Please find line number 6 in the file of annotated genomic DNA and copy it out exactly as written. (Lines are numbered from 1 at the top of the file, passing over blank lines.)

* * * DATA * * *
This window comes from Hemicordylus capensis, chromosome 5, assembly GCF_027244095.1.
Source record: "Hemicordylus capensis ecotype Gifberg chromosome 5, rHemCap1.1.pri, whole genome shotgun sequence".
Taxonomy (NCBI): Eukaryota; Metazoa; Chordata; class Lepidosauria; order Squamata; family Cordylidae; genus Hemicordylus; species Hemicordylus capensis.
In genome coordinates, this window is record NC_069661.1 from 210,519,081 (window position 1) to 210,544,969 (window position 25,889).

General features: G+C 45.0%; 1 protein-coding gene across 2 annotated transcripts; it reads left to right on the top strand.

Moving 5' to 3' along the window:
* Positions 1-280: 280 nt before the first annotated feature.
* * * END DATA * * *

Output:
Moving 5' to 3' along the window: